The Chassidic Masters teach that the Exodus from Egypt was not an experience of the past, but is an ever-present experience in our lives. This may mean that we will always have battles of liberation to fight. But it could also mean that no matter the reality we find ourselves in, we must always understand that our freedom from oppression is inevitable. It will take work to defeat this ballot initiative this November, but we will win. And we will do so only with your help. We hope you will join us.

Additional Resources and Texts:

 

Opponents of non-discrimination laws are currently pursuing strategies to chip away at protections for the LGBTQ community and undermine the movement’s gains. What’s happening in MA is only one such effort.

 

https://www.freedomforallamericans.org/2018-legislative-tracker/legislative-tracker-local-control-bills/ (this shows all the statewide legislative efforts to roll back LGBTQ non-discrimination)

 

https://www.freedomforallamericans.org/category/resources/

 

Let us deal wisely with them (1:10)

(Midrash Tanchuma)

 

Ramban on Exodus 1:10

(10) “Let us scheme against them” Pharaoh and his advisers did not decide to smite them with the sword, because that would be a great betrayal, to smite a nation that has come to the land on the command of the first king. Even the common people wouldn’t give consent to the king to do such a crime, for he advises with them, and additionally the nation of Israel was numerous and mighty and would fight back in a great war. Rather he advised that they should act cleverly so that Israel should not feel that he is acting out of hate, and therefore he levied a tax on them, for it is common for foreigners to pay a tax to the king, as is seen by Solomon (Kings 1, 9:21)

וַיָּמָת יוֹסֵף וְכָל אֶחָיו, וְאַף עַל פִּי כֵן וּבְנֵי יִשְׂרָאֵל פָּרוּ וַיִּשְׁרְצוּ. רַבִּי יַנַּאי אוֹמֵר: כָּל אַחַת וְאַחַת יוֹלֶדֶת שִׁשָּׁה בְּכֶרֶס אֶחָת. וְיֵשׁ אוֹמְרִים: שְׁנֵים עָשָׂר, דִּכְתִיב: ‘פָּרוּ’, שְׁנַיִם, ‘וַיִּשְׁרְצוּ’, שְׁנַיִם, ‘וַיִּרְבּוּ’, שְׁנַיִם, ‘וַיַּעַצְמוּ’, שְׁנַיִם, ‘בִּמְאֹד מְאֹד’, שְׁנַיִם, ‘וַתִּמָּלֵא הָאָרֶץ אֹתָם’, הָא שְׁנֵים עָשָׂר. וְרַבִּי יוֹנָתָן אָמַר: וַתִּמָּלֵא הָאָרֶץ אֹתָם, מִלְאוּ אֶת הָאָרֶץ כֶּחֳרָשִׁים שֶׁל קָנִים. כֵּיוָן שֶׁרָאוּ הַמִּצְרִים כָּךְ, חִדְּשׁוּ עֲלֵיהֶן גְּזֵרוֹת, שֶׁנֶּאֱמַר: וַיָּקָם מֶלֶךְ חָדָשׁ. וְכִי חָדָשׁ, וַהֲלֹא הוּא פַּרְעֹה? אֶלָּא שֶׁאָמְרוּ לוֹ הַמִּצְרִים: בּוֹא וְנִזְדַּוֵּג לְאֻמָּה זוֹ. אָמַר לָהֶן: שׁוֹטִים, עַד עַכְשָׁיו אָנוּ חַיִּים מִשֶּׁלָּהֶם, וְהֵיאַךְ נִזְדַּוֵּג לָהֶן עַכְשָׁו. אִלּוּלֵי יוֹסֵף לֹא הָיָה לָנוּ חַיִּים. כֵּיוָן שֶׁלֹּא שָׁמַע לָהֶם, הוֹרִידוּהוּ מִכִּסְאוֹ שְׁלֹשָה חֳדָשִׁים, עַד שֶׁאָמַר לָהֶם: כָּל מַה שֶּׁאַתֶּם עוֹשִׂין הֲרֵינִי עִמָּכֶם, וְהֶעֱמִידוּהוּ. לְפִיכָךְ כְּתִיב וַיָּקָם מֶלֶךְ חָדָשׁ.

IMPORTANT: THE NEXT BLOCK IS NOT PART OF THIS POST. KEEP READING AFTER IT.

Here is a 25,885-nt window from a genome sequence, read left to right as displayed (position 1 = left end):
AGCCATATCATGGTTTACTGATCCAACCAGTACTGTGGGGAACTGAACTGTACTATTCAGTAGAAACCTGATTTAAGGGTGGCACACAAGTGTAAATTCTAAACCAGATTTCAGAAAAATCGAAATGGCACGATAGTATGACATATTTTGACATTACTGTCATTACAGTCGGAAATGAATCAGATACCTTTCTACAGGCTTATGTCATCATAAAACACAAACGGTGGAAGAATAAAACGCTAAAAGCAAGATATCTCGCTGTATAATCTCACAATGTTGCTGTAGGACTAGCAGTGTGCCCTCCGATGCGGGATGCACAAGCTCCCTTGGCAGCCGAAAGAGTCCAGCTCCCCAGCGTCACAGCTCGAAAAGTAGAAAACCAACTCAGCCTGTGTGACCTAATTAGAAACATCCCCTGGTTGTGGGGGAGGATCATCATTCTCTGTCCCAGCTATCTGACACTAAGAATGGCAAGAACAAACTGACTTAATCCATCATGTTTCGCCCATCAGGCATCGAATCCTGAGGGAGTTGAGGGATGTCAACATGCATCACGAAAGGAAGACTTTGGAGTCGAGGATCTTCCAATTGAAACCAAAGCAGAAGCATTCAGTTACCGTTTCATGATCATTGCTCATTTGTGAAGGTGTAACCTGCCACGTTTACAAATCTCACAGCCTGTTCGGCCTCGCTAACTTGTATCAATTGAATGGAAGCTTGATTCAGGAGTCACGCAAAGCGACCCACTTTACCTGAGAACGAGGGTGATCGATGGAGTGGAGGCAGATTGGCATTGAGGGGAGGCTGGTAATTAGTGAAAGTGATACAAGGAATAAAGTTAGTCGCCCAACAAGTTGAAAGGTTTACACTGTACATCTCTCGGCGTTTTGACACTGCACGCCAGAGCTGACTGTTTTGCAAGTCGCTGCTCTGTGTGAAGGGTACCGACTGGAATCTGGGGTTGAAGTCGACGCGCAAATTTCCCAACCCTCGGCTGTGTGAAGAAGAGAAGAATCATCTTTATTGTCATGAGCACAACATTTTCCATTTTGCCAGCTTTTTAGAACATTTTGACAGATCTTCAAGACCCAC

And Joseph died, and all his brethren (Exod. 1:6). Nevertheless, the children of Israel were fruitful and increased abundantly (ibid., v. 7). R. Yannai declared: Each woman bore six children at one time, while (because each word in the biblical verse is in the plural form, thus implying a minimum of two) others say that each one bore twelve, for the word paru (“were fruitful”) indicates two; vayishresu (“and increased abundantly”), two; vayirbu (“and multiplied”), two; vaya’asmu (“and waxed”), two; bime’od me’od(“exceeding mighty”), two; and the land was filled with them (ibid.), two, totaling twelve in all. R. Jonathan said: The land was filled with themimplies that they filled the land like reed branches. When the Egyptians observed this, they issued new decrees against them, as it is said: Now there arose a new king (Exod. 1:8). Was he in fact a new king? Rather, he fashioned new decrees against them. Another explanation of Now there arose a new king. Was it not Pharaoh? Rather, the Egyptians cried out: “Come, let us attack this nation.” “You fools,” he said to them, “we have survived only because of them, how dare we attack them now? Were it not for Joseph, we would not be alive.” When he refused to carry out their request, they removed him from his throne for three months until he promised them: “I am with you in all you do.” Then they restored him to his throne. That is why it is written: And now there arose a new king.

(Midrash Tanchuma, Shemot 5)

 

The post An Ancient Story and a Modern Struggle appeared first on My Jewish Learning.


Source: Jewish Living